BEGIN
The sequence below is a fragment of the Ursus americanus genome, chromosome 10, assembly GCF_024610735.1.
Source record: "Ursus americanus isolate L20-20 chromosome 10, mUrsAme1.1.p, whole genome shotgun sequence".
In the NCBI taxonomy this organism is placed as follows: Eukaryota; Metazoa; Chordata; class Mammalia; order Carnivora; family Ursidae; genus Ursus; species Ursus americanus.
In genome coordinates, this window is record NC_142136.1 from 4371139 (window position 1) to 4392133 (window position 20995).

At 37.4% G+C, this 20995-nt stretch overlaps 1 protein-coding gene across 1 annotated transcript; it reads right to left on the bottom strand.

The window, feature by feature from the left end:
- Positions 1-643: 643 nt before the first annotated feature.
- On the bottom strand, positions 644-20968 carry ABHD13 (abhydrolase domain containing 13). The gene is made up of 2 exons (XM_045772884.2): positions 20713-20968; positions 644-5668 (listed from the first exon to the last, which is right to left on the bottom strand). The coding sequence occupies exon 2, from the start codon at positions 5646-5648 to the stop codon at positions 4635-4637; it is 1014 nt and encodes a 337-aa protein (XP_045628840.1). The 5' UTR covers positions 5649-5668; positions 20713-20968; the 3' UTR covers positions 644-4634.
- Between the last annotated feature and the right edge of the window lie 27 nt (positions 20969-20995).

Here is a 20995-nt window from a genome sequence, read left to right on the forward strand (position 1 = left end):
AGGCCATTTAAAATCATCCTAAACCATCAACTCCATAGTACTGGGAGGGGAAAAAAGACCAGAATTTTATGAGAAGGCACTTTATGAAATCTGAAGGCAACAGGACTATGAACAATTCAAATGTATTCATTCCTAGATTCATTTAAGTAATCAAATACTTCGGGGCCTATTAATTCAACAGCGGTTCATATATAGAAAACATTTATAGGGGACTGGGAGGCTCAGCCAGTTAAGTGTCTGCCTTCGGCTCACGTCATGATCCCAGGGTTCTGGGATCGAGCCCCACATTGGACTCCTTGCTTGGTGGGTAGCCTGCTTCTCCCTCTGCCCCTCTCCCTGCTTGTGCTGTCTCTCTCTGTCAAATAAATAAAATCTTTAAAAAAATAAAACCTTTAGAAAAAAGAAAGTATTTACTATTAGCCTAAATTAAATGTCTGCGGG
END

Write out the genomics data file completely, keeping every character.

The sequence below is a fragment of the Ursus americanus genome, chromosome 10, assembly GCF_024610735.1.
Source record: "Ursus americanus isolate L20-20 chromosome 10, mUrsAme1.1.p, whole genome shotgun sequence".
In the NCBI taxonomy this organism is placed as follows: Eukaryota; Metazoa; Chordata; class Mammalia; order Carnivora; family Ursidae; genus Ursus; species Ursus americanus.
In genome coordinates, this window is record NC_142136.1 from 4371139 (window position 1) to 4392133 (window position 20995).

At 37.4% G+C, this 20995-nt stretch overlaps 1 protein-coding gene across 1 annotated transcript; it reads right to left on the bottom strand.

The window, feature by feature from the left end:
- Positions 1-643: 643 nt before the first annotated feature.
- On the bottom strand, positions 644-20968 carry ABHD13 (abhydrolase domain containing 13). The gene is made up of 2 exons (XM_045772884.2): positions 20713-20968; positions 644-5668 (listed from the first exon to the last, which is right to left on the bottom strand). The coding sequence occupies exon 2, from the start codon at positions 5646-5648 to the stop codon at positions 4635-4637; it is 1014 nt and encodes a 337-aa protein (XP_045628840.1). The 5' UTR covers positions 5649-5668; positions 20713-20968; the 3' UTR covers positions 644-4634.
- Between the last annotated feature and the right edge of the window lie 27 nt (positions 20969-20995).

Here is a 20995-nt window from a genome sequence, read left to right on the forward strand (position 1 = left end):
AGGCCATTTAAAATCATCCTAAACCATCAACTCCATAGTACTGGGAGGGGAAAAAAGACCAGAATTTTATGAGAAGGCACTTTATGAAATCTGAAGGCAACAGGACTATGAACAATTCAAATGTATTCATTCCTAGATTCATTTAAGTAATCAAATACTTCGGGGCCTATTAATTCAACAGCGGTTCATATATAGAAAACATTTATAGGGGACTGGGAGGCTCAGCCAGTTAAGTGTCTGCCTTCGGCTCACGTCATGATCCCAGGGTTCTGGGATCGAGCCCCACATTGGACTCCTTGCTTGGTGGGTAGCCTGCTTCTCCCTCTGCCCCTCTCCCTGCTTGTGCTGTCTCTCTCTGTCAAATAAATAAAATCTTTAAAAAAATAAAACCTTTAGAAAAAAGAAAGTATTTACTATTAGCCTAAATTAAATGTCTGCGGG